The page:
• A short demo:


      Run this script. Type “Tn” on a new line. It works to type “Thanks”. Now type “tn” on a new line. The first line in the script is now skipped. You see only “Tn” in response.


      • Let me disagree with you. I’ve followed your example:

        #InputLevel 1
        #InputLevel 0

        General solution: you can write your own “triggerstring recognizer”. Solution which will work analogue to so called “hotstring recognizer” which is working in a shade of AutoHotkey interpreter. This isn’t too hard. Just InputHook() and circular buffer.


      • Let me disagree with you, @mikeyww. Following your example:

        #InputLevel 1
        #InputLevel 0

        It works to me.

        Referring to your main thought: “if more than one hotstring matches something you type, only the one listed first in the script will take effect”. Nope, see above.

        But to have more general solution, you can write “triggerstring recognizer” (analogue to “hotstring recognizer” working in a shade of AutoHotkey interpreter) and InputHook(). I’d suggest circular buffer as well.


  7. Hello Jack, I am a little too new to AHK to understand why this is happening but I have noticed that the newline portion of this code sometimes auto sends Microsoft Teams chats if you send a message and immediately start typing another!

    I will dedicate some time to fixing it on my own, but thought I should let you know for the time being


  8. I have issues with this and I want it to work so bad! Here is an example of the output when I type 3 sentences.

    The dog is blue. THe dog ran fast. -AHK
    —The dog is blue. The dog ran fast. -No AHK
    I have a dog.. SH name is Tommy. -AHK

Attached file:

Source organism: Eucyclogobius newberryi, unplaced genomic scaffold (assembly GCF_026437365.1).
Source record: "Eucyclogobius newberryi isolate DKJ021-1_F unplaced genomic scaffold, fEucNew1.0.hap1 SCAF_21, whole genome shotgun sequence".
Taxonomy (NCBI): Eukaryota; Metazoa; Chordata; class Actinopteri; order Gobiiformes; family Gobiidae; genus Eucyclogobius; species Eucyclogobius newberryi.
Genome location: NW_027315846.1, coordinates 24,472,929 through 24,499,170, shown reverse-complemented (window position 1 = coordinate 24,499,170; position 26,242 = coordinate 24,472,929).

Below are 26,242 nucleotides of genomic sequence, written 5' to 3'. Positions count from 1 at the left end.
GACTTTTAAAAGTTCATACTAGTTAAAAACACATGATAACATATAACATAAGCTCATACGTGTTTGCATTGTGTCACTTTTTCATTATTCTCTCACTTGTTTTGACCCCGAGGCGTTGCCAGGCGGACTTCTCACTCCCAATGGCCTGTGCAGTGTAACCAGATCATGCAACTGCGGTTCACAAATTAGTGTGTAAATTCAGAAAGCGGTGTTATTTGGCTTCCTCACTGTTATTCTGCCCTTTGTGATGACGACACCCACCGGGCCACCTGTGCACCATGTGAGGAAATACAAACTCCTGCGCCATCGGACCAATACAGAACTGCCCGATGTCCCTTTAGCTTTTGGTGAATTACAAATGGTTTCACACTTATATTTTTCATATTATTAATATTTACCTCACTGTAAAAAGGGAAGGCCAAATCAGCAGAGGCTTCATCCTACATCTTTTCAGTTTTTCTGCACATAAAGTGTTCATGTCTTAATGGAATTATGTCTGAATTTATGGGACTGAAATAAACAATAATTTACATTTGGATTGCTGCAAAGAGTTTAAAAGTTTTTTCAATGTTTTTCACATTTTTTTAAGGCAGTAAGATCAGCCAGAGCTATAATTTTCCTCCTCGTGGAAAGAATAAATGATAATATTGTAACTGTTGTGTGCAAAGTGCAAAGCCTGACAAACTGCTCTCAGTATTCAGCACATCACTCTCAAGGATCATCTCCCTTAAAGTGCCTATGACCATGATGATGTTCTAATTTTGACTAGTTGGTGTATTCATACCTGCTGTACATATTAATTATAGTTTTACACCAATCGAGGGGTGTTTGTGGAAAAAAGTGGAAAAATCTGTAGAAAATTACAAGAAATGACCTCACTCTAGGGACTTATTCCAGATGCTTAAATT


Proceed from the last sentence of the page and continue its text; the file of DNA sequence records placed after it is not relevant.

—I have a dog. His name is tommy. -No AHK
    Whats up?h iTS is the best script. -AHK
    —What’s up? This is the best script. -No AHK

    I have removed the newline code already, but this issue only happens when I type normal. If I type really slow, then it will usually work right.
    Any tips?

    I have a dog. THe dog is blue.. eT dog runs fast. The dog is red. iHs name is blue. uBt he is grey.
    I have a dog. The dog is blue. The dog runs fast. The dog is red. His name is blue. But he is grey.


  9. Regarding issue within Teams text messenger (aka communicator), I believe the same behavior is observed within Signal text messenger. Workaround:

    Loop, 26
    Hotstring(“:CB0?*:`n” . Chr(A_Index + 96), “{BackSpace}” . Chr(A_Index + 64))


    • I have this issue too. So the fix is adding that to the rest of them like this:


      Loop, 26
      Hotstring(“:C?*:. ” . Chr(A_Index + 96),”. ” . Chr(A_Index + 64))
      Loop, 26
      Hotstring(“:CR?*:! ” . Chr(A_Index + 96),”! ” . Chr(A_Index + 64))
      Loop, 26
      Hotstring(“:C?*:? ” . Chr(A_Index + 96),”? ” . Chr(A_Index + 64))
      Loop, 26
      Hotstring(“:CB0?*:`n” . Chr(A_Index + 96), “{BackSpace}” . Chr(A_Index + 64))

      …or removing those and just adding your Hostring?


  10. Hi,
    Thanks for this, great tool.
    I do exprience an issue with Microsoft teams though, it seems to only capitalize letter after .!? But it does not capitalize the first word you type into teams, is there a commandline you can add that as well?